In a tumultuous off-season for the Chicago Cubs, there have been a slew of players who have found themselves on the outside looking in with the new regime of Theo Epstein and Jed Hoyer doing some serious housecleaning. Aramis Ramirez has departed to Milwaukee, Carlos Pena won’t be brought back by the club, and Carlos Zambrano, Tyler Colvin, Sean Marshall, and Andrew Cashner have all been dealt away. One free agent, however, has Cubs fans torn between their loyalty to him and their willingness to allow the new baseball brain trust to shape the team as they see fit.
Kerry Wood may not have had the greatest 2011 season (3.35 ERA, 3-5 record, and a 1.29 WHIP in 55 innings), but his impact on the franchise goes far beyond just what he does on the mound. He spent the first 11 years of his career with the Cubs, and even though he left for a couple of years to pitch for the Cleveland Indians and New York Yankees, his heart never left the franchise. Legendary now is the story of how he approached then General Manager Jim Hendry after the funeral of Ron Santo and said he’d want to come back to the organization. That led to a cheap $1.5 million contract that Wood signed in spite of receiving more lucrative offers from the White Sox and Red Sox.
Now, with Cubs Convention fast approaching and several teams expressing interest in Wood’s services, it isn’t certain whether or not he will return to the franchise next season. The Detroit Tigers and Cincinnati Reds are known to be interested in Wood, but the Cubs are not taking any chances apparently. According to a statement made by Hoyer today, the Cubs have offered the veteran a “substantial raise” over his last contract. Considering that Wood is requesting $4 million, it wouldn’t be surprising if the Cubs were close to that threshold.
The wait to find out as to whether or not they are going to bring him back will not be a long one. According to what Wood told NBC-5 Chicago, he will make his decision by Friday, which is also the Opening Ceremony of the Cubs Convention. The question, of course, is whether or not the Cubs will end up getting Wood back after what have been described in some corners as acrimonious discussions. The other question is whether or not the Cubs SHOULD re-sign Wood.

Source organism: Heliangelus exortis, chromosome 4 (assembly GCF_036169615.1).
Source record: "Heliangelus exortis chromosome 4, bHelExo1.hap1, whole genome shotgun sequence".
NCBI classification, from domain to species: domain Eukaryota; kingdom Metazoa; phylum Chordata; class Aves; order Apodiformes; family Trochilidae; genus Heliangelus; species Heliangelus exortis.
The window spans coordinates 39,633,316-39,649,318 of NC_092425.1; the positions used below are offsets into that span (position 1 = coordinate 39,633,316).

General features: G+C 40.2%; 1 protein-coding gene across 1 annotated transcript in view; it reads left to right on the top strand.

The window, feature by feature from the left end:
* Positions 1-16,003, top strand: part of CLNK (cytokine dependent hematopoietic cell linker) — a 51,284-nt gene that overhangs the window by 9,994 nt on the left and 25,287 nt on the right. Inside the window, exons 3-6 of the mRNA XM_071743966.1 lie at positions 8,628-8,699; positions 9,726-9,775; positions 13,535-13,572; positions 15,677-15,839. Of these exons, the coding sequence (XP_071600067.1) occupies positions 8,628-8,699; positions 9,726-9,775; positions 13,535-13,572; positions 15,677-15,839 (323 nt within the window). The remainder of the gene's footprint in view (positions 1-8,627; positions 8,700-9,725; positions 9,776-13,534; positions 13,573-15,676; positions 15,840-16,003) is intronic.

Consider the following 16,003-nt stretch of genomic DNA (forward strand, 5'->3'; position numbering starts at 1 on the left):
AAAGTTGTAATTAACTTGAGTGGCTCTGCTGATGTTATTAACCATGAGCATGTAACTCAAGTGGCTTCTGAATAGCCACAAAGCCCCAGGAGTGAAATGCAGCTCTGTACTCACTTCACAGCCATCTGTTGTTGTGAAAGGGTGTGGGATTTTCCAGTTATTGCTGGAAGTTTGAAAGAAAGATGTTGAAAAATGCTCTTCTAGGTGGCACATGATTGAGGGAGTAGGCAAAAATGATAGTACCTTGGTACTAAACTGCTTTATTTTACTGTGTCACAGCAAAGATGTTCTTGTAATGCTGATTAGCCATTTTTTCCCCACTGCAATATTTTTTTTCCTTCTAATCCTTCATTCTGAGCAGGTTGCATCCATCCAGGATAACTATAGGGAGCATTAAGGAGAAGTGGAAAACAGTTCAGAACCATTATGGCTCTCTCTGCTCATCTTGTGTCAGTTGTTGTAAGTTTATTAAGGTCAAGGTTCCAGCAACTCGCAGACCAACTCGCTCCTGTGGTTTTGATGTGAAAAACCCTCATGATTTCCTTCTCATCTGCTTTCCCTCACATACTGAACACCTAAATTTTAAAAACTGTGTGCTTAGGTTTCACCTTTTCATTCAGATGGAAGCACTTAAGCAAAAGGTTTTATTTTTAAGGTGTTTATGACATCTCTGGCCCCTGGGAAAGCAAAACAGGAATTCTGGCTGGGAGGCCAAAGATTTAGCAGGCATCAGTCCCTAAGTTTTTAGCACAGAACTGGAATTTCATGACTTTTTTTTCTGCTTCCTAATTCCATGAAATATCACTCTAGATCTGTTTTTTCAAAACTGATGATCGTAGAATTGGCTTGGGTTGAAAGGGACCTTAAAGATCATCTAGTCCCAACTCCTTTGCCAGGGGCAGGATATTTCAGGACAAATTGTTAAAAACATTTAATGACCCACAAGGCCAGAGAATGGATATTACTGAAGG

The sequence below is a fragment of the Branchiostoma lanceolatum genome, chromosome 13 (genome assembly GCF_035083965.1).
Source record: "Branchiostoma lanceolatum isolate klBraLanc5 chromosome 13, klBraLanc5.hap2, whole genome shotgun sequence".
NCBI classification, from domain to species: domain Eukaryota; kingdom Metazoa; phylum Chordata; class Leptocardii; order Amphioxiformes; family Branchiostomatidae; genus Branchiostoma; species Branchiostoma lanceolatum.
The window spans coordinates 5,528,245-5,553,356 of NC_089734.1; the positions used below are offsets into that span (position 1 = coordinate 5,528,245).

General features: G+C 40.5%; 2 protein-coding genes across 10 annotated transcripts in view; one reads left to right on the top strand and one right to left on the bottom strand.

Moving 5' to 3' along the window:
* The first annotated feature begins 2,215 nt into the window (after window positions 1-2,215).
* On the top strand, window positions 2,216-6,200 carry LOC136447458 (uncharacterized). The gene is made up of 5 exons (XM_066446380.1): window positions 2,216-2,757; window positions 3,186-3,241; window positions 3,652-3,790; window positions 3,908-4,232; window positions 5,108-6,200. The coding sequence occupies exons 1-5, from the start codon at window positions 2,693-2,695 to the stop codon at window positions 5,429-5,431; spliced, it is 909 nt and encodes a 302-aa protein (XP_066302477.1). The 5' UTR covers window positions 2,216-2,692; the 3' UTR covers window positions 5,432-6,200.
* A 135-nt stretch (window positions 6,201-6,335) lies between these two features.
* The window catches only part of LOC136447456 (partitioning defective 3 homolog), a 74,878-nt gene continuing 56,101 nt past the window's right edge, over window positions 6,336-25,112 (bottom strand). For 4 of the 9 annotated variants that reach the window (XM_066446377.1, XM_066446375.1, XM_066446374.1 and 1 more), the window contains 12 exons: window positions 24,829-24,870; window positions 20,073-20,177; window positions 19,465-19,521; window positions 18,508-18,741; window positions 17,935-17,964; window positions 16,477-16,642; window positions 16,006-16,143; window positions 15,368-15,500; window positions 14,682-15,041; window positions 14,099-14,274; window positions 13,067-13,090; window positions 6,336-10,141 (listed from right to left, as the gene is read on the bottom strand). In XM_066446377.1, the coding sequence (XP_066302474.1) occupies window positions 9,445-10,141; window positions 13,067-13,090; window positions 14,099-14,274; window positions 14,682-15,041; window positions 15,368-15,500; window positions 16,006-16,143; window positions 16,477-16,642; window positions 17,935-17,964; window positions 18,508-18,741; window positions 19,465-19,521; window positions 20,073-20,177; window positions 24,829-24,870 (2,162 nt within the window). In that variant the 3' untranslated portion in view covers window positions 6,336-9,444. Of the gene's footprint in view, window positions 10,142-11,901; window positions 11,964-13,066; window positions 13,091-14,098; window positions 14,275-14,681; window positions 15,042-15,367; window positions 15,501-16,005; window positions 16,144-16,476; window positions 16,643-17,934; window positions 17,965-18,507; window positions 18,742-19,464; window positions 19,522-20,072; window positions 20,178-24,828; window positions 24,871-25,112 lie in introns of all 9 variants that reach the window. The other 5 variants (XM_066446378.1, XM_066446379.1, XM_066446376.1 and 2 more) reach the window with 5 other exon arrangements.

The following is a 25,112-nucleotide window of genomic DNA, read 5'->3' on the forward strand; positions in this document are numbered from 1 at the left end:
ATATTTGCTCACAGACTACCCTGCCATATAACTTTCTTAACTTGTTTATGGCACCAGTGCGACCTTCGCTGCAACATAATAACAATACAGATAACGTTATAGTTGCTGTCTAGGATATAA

To start with the second question, there is little doubt that the Cubs should bring Wood back. After all, they dealt their primary set-up man in Marshall to the Reds, so they are going to need a veteran to shore up the back end of their bullpen to bridge the gap to Carlos Marmol. Granted, the Cubs probably aren’t going to win a ton of games anyway, but even though that’s the case, they still need a guy they can count on in the 7th and 8th innings, and that’s what Wood can give them.
Perhaps even more importantly than the actual on-field impact Wood will make, there are the off-field intangibles that he brings to the table. He is a clubhouse leader on a team that is in desperate need of one with all of the high-profile departures over the last few months, and he is viewed by many as the current day incarnation of Ernie Banks, ie Mr. Cub. There is little doubt that he is the face of the franchise in the view of fans of the club, and that kind of popularity would make parting with the Texan particularly difficult.
Ultimately, Wood is going to have to decide whether he wants to change teams in order to join a contender at his advanced age, or whether he wants to remain a Cub for at least this season to see where the rebuilding process takes the team. No one would blame him if he ended up chasing a ring, similarly to the way that Karl Malone and Gary Payton did when they joined the Los Angeles Lakers after long careers elsewhere. It wouldn’t surprise anyone, however, to see Wood pull a Steve Nash and remain with his team despite the lack of legitimate playoff chances.
We are going to have to wait and see whether or not Wood chases the money or stays at home where most fans feel he belongs, but one thing is for certain in Cubdom: in an era where the fans are being asked to be patient with a new regime, asking them to do that with the Wood negotiations might just be a mistake.Powered by Sidelines Follow paulmbanks